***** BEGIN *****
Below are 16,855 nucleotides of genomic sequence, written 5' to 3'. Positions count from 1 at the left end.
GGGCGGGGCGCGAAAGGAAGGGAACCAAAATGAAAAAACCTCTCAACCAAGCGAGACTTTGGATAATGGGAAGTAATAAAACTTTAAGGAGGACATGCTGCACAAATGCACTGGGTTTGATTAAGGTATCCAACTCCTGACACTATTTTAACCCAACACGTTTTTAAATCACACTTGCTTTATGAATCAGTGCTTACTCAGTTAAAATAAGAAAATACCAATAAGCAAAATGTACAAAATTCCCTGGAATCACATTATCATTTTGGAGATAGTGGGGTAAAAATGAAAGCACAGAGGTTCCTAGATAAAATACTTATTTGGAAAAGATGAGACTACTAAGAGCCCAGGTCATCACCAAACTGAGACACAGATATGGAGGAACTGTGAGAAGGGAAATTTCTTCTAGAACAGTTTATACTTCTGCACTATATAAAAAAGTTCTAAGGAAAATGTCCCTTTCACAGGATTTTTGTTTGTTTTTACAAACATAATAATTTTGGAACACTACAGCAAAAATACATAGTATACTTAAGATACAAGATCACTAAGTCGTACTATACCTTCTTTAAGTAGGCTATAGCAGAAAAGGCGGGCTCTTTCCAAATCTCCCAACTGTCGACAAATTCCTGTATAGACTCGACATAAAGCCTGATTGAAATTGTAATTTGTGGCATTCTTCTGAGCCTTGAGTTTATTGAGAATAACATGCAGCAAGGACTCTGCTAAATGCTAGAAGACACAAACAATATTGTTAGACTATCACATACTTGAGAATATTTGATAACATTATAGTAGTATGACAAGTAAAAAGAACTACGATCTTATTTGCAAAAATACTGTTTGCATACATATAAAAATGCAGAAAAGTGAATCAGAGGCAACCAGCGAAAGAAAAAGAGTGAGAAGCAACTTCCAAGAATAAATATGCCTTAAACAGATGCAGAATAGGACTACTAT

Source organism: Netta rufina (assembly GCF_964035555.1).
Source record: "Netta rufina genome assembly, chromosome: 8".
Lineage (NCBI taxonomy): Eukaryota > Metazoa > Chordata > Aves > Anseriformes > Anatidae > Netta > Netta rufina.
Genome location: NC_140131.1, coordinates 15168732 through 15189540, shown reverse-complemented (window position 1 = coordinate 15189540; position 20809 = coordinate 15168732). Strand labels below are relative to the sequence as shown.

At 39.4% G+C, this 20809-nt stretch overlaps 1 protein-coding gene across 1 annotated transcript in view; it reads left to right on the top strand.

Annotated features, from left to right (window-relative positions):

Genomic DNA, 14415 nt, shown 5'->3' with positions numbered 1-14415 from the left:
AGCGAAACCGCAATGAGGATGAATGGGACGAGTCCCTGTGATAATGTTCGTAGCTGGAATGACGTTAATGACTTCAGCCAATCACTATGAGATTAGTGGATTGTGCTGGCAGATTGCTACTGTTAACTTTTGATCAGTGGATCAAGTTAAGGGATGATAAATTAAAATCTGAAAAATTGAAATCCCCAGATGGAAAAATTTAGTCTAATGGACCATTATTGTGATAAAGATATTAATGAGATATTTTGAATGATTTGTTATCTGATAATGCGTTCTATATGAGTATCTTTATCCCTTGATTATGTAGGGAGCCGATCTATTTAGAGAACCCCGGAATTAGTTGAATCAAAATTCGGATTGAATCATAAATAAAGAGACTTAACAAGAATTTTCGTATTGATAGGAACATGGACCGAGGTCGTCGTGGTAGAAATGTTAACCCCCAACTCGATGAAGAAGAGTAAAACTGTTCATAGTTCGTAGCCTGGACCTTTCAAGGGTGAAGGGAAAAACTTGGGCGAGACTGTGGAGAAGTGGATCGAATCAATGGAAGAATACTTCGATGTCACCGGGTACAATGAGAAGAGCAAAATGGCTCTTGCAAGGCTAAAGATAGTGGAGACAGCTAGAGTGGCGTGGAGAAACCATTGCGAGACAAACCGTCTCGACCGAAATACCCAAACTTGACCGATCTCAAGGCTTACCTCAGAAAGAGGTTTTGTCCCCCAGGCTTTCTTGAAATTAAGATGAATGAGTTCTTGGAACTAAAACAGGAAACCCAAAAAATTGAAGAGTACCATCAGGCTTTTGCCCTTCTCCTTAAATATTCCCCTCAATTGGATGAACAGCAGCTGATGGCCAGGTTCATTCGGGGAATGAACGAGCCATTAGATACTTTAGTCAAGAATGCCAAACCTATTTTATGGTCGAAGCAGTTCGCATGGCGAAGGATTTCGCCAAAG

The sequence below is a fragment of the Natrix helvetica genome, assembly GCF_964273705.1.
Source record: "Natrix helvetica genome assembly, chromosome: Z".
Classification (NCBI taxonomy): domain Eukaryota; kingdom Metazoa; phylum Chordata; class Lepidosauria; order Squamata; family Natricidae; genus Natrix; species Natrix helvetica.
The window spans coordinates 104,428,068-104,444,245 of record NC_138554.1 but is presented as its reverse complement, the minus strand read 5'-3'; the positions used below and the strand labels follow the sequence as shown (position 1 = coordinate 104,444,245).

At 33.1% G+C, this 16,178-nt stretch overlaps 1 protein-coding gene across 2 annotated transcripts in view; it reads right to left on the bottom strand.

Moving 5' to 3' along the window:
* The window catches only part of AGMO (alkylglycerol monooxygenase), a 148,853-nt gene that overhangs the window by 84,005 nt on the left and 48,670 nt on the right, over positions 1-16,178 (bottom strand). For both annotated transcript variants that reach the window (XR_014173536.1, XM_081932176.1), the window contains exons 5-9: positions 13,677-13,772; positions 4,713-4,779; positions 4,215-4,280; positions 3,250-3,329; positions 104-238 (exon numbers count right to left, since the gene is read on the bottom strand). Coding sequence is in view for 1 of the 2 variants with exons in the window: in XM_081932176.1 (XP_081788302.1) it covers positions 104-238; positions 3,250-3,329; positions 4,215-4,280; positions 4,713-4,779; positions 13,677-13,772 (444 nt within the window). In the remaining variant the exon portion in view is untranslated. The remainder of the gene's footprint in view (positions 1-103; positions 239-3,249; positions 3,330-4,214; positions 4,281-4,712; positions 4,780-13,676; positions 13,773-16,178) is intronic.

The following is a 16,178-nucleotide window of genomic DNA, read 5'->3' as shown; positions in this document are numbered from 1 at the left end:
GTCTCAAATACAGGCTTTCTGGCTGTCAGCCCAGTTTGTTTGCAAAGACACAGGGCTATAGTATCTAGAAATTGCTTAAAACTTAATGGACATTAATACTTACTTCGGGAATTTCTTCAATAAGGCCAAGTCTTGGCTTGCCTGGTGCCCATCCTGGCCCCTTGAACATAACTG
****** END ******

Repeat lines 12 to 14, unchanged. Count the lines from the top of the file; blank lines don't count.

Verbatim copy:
Source record: "Natrix helvetica genome assembly, chromosome: Z".
Classification (NCBI taxonomy): domain Eukaryota; kingdom Metazoa; phylum Chordata; class Lepidosauria; order Squamata; family Natricidae; genus Natrix; species Natrix helvetica.
The window spans coordinates 104,428,068-104,444,245 of record NC_138554.1 but is presented as its reverse complement, the minus strand read 5'-3'; the positions used below and the strand labels follow the sequence as shown (position 1 = coordinate 104,444,245).